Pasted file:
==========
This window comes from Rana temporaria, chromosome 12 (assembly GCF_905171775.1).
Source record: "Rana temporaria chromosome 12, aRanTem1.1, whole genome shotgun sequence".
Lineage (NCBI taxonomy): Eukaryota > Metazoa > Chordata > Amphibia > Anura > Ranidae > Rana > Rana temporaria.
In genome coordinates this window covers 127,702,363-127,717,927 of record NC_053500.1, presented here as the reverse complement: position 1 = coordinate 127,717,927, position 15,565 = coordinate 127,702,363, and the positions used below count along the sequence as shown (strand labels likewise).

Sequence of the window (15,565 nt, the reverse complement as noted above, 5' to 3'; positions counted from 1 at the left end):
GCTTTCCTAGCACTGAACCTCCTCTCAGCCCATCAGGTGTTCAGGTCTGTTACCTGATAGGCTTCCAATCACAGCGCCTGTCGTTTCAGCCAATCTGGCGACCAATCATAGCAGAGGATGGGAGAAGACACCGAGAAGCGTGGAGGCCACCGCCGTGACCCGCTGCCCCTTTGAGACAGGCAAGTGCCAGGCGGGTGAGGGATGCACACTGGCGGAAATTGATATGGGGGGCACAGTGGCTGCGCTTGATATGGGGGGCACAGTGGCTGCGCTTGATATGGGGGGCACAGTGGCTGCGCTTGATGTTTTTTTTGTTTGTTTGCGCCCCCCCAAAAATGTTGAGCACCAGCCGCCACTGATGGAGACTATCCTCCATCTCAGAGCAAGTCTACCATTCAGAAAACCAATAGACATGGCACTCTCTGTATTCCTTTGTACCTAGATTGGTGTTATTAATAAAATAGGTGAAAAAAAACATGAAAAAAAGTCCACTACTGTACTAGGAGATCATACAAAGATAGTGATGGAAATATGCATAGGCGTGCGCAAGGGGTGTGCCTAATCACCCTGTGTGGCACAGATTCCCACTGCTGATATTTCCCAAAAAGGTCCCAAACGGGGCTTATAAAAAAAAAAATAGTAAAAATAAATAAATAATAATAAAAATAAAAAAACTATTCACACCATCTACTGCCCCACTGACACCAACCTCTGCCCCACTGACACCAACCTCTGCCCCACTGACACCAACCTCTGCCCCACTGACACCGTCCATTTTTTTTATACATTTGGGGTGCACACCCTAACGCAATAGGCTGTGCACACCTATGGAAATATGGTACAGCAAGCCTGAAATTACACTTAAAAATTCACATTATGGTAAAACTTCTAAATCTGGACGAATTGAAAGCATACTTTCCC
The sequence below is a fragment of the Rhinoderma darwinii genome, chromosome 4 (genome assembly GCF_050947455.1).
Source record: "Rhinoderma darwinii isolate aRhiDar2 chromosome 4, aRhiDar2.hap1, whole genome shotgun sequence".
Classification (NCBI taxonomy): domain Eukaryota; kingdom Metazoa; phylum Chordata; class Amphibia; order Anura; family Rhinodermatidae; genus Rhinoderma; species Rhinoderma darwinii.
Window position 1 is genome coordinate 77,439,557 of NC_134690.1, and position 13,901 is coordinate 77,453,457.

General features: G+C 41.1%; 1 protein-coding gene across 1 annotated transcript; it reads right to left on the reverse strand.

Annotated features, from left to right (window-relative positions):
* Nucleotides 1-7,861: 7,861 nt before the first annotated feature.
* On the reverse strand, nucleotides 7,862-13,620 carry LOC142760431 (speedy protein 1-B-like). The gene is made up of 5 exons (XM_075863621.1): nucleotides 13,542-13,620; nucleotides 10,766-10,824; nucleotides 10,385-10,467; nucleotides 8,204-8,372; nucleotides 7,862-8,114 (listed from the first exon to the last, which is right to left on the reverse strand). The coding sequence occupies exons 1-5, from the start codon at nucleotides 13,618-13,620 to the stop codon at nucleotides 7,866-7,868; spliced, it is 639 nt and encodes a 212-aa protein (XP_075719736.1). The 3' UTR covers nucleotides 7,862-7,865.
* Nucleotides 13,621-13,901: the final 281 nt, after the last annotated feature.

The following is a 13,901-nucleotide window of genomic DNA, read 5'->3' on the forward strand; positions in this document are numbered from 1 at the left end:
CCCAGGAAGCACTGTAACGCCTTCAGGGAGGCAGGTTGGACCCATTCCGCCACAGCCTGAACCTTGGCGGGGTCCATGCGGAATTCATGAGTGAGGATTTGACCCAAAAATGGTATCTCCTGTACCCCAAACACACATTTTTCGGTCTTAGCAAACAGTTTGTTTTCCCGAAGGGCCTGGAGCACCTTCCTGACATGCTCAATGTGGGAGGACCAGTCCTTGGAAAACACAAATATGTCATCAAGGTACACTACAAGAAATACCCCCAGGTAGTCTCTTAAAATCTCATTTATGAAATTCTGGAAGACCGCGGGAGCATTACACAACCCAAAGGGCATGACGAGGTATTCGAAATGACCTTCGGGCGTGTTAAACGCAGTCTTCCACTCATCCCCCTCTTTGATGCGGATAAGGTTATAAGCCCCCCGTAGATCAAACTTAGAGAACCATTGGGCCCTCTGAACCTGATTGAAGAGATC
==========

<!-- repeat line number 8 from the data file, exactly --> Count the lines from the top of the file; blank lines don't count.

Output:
Source record: "Rhinoderma darwinii isolate aRhiDar2 chromosome 4, aRhiDar2.hap1, whole genome shotgun sequence".